The English Breakfast

An English breakfast, served in a frying pan.
Restaurant serving the English Breakfast all day.
A young man enjoying a sandwich near Tower Bridge, London.
Fish and chips, served in newspaper wrap.
Scotch whiskey.

A traditional English breakfast is made up of cooked foods like fried eggs, sausages, baked beans, mushrooms and broiled tomatoes. The beverages that usually go along with the meal are coffee and tea, and despite the English breakfast being a morning meal, by popular demand, restaurants sometimes serve it all day long.

Apart from in British restaurants, thanks to its popularity, restricted forms of the English breakfast are commonly served in upscale hotels worldwide. Still though, far from all hotel guests appreciate a hearty dish early in the morning, which is why the hotels also serve the much lighter continental breakfast, which consists of little more than juice, coffee and plain white toast or croissants.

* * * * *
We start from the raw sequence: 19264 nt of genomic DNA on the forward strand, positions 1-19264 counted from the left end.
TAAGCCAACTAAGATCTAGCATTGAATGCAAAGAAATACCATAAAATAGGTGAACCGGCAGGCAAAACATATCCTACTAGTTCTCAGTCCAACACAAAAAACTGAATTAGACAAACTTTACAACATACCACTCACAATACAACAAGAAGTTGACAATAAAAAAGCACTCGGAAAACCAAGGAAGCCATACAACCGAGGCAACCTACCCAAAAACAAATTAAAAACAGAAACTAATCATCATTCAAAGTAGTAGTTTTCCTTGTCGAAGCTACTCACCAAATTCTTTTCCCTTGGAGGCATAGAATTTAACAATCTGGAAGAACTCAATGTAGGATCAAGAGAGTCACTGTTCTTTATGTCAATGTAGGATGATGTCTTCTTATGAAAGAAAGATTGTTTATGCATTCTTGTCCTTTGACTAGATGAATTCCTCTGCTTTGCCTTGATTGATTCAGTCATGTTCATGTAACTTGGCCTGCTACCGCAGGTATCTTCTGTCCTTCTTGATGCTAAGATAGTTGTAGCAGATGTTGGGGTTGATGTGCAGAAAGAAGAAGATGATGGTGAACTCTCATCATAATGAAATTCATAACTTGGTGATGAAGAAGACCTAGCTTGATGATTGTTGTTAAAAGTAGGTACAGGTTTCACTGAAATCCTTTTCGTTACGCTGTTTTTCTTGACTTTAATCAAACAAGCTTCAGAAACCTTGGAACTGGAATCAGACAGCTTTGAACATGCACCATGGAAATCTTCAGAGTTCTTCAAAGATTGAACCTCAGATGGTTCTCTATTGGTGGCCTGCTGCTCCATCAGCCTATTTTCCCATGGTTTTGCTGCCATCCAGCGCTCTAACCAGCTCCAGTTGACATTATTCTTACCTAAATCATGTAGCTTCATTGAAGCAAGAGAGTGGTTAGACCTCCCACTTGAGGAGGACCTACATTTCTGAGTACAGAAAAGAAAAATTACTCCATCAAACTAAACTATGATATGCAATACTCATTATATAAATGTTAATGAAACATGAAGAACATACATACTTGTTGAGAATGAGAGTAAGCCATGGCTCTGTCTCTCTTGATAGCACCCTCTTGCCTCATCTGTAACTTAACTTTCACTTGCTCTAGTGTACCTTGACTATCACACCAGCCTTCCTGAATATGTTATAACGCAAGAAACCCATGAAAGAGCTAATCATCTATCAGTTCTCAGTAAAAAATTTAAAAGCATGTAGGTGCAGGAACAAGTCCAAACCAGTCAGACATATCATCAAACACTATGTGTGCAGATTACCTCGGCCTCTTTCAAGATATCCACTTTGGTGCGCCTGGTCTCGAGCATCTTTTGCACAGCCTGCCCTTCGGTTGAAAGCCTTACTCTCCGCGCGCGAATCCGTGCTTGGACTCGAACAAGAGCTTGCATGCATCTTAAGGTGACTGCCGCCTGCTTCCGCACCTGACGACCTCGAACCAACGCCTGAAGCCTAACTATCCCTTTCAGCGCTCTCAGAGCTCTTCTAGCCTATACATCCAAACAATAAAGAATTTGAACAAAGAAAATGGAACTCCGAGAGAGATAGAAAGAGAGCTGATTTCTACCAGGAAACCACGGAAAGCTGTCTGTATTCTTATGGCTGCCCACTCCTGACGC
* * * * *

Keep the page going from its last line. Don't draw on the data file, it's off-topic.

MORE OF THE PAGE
Alternatives for busy weekdays

Compared to the continental breakfast, the English breakfast admittedly is a lot to handle, both in terms of preparation and digestion. As a consequence, despite their taste for cooked foods early in the morning, not even the Brits can really cope witha full English” on busy weekdays. In line with these limitations, Britons, naturally enough, have come to embrace many lighter breakfast alternatives, like cereal, toast and orange juice, as their morning meal Monday through Friday. However, given that lunch in Britain typically consists of little more than a sandwich, filling up the stomach in the morning, be it with the traditional English breakfast or anything else, is not a bad idea.

Scotch whisky

Another idea, which a subset of Brits think is advisable, is winding down the day with a strong drink. The alcohol of choice then, for these people, is not seldom Scotch whiskey, enjoyed in front of the fire place or the television. This Scottish whiskey, along with fish and chips, competes with the English breakfast for the title “Most famous in the British food and drinks department”.